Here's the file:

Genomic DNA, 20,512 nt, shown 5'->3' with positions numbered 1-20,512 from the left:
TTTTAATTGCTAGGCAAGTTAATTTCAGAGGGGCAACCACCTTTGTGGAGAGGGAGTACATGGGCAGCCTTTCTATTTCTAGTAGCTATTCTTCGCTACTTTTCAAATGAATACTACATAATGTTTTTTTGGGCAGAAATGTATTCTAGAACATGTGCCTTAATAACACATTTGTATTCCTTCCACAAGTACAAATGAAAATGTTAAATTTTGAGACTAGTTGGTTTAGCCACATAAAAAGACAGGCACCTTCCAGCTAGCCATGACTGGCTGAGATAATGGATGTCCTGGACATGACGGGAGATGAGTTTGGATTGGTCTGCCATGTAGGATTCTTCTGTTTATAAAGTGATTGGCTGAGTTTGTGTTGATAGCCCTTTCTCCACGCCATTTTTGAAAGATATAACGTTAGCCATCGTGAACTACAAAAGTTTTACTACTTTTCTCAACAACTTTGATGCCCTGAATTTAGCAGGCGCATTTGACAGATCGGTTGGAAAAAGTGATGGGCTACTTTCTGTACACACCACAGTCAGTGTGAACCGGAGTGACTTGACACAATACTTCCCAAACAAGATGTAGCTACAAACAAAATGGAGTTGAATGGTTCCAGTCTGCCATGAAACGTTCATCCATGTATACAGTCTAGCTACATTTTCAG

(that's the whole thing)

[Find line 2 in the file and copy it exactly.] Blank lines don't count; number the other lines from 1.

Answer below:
TTTTAATTGCTAGGCAAGTTAATTTCAGAGGGGCAACCACCTTTGTGGAGAGGGAGTACATGGGCAGCCTTTCTATTTCTAGTAGCTATTCTTCGCTACTTTTCAAATGAATACTACATAATGTTTTTTTGGGCAGAAATGTATTCTAGAACATGTGCCTTAATAACACATTTGTATTCCTTCCACAAGTACAAATGAAAATGTTAAATTTTGAGACTAGTTGGTTTAGCCACATAAAAAGACAGGCACCTTCCAGCTAGCCATGACTGGCTGAGATAATGGATGTCCTGGACATGACGGGAGATGAGTTTGGATTGGTCTGCCATGTAGGATTCTTCTGTTTATAAAGTGATTGGCTGAGTTTGTGTTGATAGCCCTTTCTCCACGCCATTTTTGAAAGATATAACGTTAGCCATCGTGAACTACAAAAGTTTTACTACTTTTCTCAACAACTTTGATGCCCTGAATTTAGCAGGCGCATTTGACAGATCGGTTGGAAAAAGTGATGGGCTACTTTCTGTACACACCACAGTCAGTGTGAACCGGAGTGACTTGACACAATACTTCCCAAACAAGATGTAGCTACAAACAAAATGGAGTTGAATGGTTCCAGTCTGCCATGAAACGTTCATCCATGTATACAGTCTAGCTACATTTTCAG